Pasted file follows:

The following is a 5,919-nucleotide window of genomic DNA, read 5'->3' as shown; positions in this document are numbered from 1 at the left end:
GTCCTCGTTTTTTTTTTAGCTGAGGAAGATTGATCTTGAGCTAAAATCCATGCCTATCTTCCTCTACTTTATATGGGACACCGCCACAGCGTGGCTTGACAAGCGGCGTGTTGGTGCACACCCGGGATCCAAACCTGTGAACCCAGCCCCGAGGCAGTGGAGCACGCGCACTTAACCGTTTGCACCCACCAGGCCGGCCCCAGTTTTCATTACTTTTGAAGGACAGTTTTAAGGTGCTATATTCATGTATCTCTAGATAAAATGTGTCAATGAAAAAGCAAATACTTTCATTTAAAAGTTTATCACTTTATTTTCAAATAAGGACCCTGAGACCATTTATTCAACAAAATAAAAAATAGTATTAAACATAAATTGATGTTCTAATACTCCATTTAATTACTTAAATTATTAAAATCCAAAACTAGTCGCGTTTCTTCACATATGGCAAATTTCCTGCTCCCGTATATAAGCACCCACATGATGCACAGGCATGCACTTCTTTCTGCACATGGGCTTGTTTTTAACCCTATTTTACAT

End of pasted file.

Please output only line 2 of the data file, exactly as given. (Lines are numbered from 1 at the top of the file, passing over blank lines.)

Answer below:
GTCCTCGTTTTTTTTTTAGCTGAGGAAGATTGATCTTGAGCTAAAATCCATGCCTATCTTCCTCTACTTTATATGGGACACCGCCACAGCGTGGCTTGACAAGCGGCGTGTTGGTGCACACCCGGGATCCAAACCTGTGAACCCAGCCCCGAGGCAGTGGAGCACGCGCACTTAACCGTTTGCACCCACCAGGCCGGCCCCAGTTTTCATTACTTTTGAAGGACAGTTTTAAGGTGCTATATTCATGTATCTCTAGATAAAATGTGTCAATGAAAAAGCAAATACTTTCATTTAAAAGTTTATCACTTTATTTTCAAATAAGGACCCTGAGACCATTTATTCAACAAAATAAAAAATAGTATTAAACATAAATTGATGTTCTAATACTCCATTTAATTACTTAAATTATTAAAATCCAAAACTAGTCGCGTTTCTTCACATATGGCAAATTTCCTGCTCCCGTATATAAGCACCCACATGATGCACAGGCATGCACTTCTTTCTGCACATGGGCTTGTTTTTAACCCTATTTTACAT